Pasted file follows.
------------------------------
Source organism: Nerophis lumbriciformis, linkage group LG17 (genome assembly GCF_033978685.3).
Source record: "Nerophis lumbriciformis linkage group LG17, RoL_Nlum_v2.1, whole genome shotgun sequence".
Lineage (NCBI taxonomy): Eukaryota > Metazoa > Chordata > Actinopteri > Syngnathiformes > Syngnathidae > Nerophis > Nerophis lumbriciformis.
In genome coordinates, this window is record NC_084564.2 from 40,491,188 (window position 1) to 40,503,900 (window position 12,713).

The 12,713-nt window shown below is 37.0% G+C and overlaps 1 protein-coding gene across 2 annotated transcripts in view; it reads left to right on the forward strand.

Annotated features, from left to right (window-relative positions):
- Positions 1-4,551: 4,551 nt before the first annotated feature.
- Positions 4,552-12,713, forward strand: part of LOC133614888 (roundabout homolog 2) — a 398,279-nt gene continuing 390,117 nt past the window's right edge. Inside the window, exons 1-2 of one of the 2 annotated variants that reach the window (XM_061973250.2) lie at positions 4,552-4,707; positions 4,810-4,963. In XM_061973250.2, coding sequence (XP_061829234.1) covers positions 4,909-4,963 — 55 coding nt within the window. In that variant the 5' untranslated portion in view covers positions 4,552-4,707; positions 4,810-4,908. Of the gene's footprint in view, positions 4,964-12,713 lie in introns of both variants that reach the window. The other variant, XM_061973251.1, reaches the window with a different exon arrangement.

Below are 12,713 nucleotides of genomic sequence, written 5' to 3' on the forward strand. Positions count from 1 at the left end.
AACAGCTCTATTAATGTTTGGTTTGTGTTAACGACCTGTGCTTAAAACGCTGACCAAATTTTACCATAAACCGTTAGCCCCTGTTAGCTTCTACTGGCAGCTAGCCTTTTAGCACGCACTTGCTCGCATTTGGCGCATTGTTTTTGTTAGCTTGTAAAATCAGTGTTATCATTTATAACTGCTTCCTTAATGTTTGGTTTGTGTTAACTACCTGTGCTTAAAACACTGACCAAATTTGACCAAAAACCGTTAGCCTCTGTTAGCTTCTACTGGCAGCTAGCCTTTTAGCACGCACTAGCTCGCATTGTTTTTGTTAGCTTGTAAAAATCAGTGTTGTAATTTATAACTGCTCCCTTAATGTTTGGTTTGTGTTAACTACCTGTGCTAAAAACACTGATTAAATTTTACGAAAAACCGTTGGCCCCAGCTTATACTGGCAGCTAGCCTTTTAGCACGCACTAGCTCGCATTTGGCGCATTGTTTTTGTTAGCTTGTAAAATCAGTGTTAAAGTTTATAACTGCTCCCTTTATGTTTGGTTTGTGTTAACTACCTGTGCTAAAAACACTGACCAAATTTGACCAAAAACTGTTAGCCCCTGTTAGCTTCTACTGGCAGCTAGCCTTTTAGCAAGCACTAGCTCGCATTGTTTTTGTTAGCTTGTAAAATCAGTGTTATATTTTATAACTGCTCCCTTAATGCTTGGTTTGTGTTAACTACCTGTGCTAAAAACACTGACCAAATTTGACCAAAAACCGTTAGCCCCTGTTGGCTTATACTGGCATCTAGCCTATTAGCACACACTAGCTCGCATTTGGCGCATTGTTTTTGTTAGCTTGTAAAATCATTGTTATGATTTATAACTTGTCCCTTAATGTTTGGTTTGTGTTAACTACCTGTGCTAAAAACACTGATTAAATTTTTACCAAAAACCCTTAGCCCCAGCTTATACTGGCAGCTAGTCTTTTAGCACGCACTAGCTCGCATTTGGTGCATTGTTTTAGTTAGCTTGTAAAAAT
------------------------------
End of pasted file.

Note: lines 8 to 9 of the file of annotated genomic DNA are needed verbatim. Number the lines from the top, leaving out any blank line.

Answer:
- Positions 4,552-12,713, forward strand: part of LOC133614888 (roundabout homolog 2) — a 398,279-nt gene continuing 390,117 nt past the window's right edge. Inside the window, exons 1-2 of one of the 2 annotated variants that reach the window (XM_061973250.2) lie at positions 4,552-4,707; positions 4,810-4,963. In XM_061973250.2, coding sequence (XP_061829234.1) covers positions 4,909-4,963 — 55 coding nt within the window. In that variant the 5' untranslated portion in view covers positions 4,552-4,707; positions 4,810-4,908. Of the gene's footprint in view, positions 4,964-12,713 lie in introns of both variants that reach the window. The other variant, XM_061973251.1, reaches the window with a different exon arrangement.

Below are 12,713 nucleotides of genomic sequence, written 5' to 3' on the forward strand. Positions count from 1 at the left end.